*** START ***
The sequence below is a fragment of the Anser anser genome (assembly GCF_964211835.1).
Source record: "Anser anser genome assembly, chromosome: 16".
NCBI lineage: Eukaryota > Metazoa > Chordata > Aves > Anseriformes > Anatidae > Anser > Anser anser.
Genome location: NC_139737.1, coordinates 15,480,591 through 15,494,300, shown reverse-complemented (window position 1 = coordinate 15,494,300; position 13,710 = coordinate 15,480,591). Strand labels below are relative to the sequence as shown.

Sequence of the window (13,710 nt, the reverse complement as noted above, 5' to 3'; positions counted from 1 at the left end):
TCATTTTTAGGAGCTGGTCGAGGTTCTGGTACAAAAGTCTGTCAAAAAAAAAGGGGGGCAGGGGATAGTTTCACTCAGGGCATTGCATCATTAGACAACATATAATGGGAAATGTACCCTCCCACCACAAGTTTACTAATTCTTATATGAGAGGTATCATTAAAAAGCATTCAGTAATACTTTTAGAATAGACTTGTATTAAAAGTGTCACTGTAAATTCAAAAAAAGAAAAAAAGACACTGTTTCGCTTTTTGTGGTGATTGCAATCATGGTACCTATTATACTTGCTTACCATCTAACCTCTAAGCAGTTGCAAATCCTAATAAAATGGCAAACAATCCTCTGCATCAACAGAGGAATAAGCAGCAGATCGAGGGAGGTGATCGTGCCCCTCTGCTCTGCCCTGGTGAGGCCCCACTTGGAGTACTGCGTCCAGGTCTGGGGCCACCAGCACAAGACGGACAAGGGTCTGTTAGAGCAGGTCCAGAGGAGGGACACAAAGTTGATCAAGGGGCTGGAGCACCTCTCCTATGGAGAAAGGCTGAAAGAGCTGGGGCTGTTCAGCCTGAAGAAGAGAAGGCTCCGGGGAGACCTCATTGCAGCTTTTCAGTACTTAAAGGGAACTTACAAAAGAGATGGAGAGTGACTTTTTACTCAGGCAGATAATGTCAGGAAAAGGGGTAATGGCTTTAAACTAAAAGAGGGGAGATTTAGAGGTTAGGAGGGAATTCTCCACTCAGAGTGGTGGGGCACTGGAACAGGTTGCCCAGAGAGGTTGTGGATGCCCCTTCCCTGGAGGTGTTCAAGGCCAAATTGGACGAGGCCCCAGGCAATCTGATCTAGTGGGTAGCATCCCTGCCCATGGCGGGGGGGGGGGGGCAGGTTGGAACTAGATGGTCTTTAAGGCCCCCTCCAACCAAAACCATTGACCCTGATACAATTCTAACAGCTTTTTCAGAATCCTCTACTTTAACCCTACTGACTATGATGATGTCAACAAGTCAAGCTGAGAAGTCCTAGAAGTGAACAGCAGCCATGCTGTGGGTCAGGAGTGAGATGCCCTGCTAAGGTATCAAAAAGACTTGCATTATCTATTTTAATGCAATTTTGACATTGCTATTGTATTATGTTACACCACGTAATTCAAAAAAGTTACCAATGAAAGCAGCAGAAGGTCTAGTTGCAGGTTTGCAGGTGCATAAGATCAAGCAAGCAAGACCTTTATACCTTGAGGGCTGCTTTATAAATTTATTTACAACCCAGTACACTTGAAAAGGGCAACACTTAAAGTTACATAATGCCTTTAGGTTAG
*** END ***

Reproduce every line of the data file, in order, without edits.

The sequence below is a fragment of the Anser anser genome (assembly GCF_964211835.1).
Source record: "Anser anser genome assembly, chromosome: 16".
NCBI lineage: Eukaryota > Metazoa > Chordata > Aves > Anseriformes > Anatidae > Anser > Anser anser.
Genome location: NC_139737.1, coordinates 15,480,591 through 15,494,300, shown reverse-complemented (window position 1 = coordinate 15,494,300; position 13,710 = coordinate 15,480,591). Strand labels below are relative to the sequence as shown.

Sequence of the window (13,710 nt, the reverse complement as noted above, 5' to 3'; positions counted from 1 at the left end):
TCATTTTTAGGAGCTGGTCGAGGTTCTGGTACAAAAGTCTGTCAAAAAAAAAGGGGGGCAGGGGATAGTTTCACTCAGGGCATTGCATCATTAGACAACATATAATGGGAAATGTACCCTCCCACCACAAGTTTACTAATTCTTATATGAGAGGTATCATTAAAAAGCATTCAGTAATACTTTTAGAATAGACTTGTATTAAAAGTGTCACTGTAAATTCAAAAAAAGAAAAAAAGACACTGTTTCGCTTTTTGTGGTGATTGCAATCATGGTACCTATTATACTTGCTTACCATCTAACCTCTAAGCAGTTGCAAATCCTAATAAAATGGCAAACAATCCTCTGCATCAACAGAGGAATAAGCAGCAGATCGAGGGAGGTGATCGTGCCCCTCTGCTCTGCCCTGGTGAGGCCCCACTTGGAGTACTGCGTCCAGGTCTGGGGCCACCAGCACAAGACGGACAAGGGTCTGTTAGAGCAGGTCCAGAGGAGGGACACAAAGTTGATCAAGGGGCTGGAGCACCTCTCCTATGGAGAAAGGCTGAAAGAGCTGGGGCTGTTCAGCCTGAAGAAGAGAAGGCTCCGGGGAGACCTCATTGCAGCTTTTCAGTACTTAAAGGGAACTTACAAAAGAGATGGAGAGTGACTTTTTACTCAGGCAGATAATGTCAGGAAAAGGGGTAATGGCTTTAAACTAAAAGAGGGGAGATTTAGAGGTTAGGAGGGAATTCTCCACTCAGAGTGGTGGGGCACTGGAACAGGTTGCCCAGAGAGGTTGTGGATGCCCCTTCCCTGGAGGTGTTCAAGGCCAAATTGGACGAGGCCCCAGGCAATCTGATCTAGTGGGTAGCATCCCTGCCCATGGCGGGGGGGGGGGGGCAGGTTGGAACTAGATGGTCTTTAAGGCCCCCTCCAACCAAAACCATTGACCCTGATACAATTCTAACAGCTTTTTCAGAATCCTCTACTTTAACCCTACTGACTATGATGATGTCAACAAGTCAAGCTGAGAAGTCCTAGAAGTGAACAGCAGCCATGCTGTGGGTCAGGAGTGAGATGCCCTGCTAAGGTATCAAAAAGACTTGCATTATCTATTTTAATGCAATTTTGACATTGCTATTGTATTATGTTACACCACGTAATTCAAAAAAGTTACCAATGAAAGCAGCAGAAGGTCTAGTTGCAGGTTTGCAGGTGCATAAGATCAAGCAAGCAAGACCTTTATACCTTGAGGGCTGCTTTATAAATTTATTTACAACCCAGTACACTTGAAAAGGGCAACACTTAAAGTTACATAATGCCTTTAGGTTAG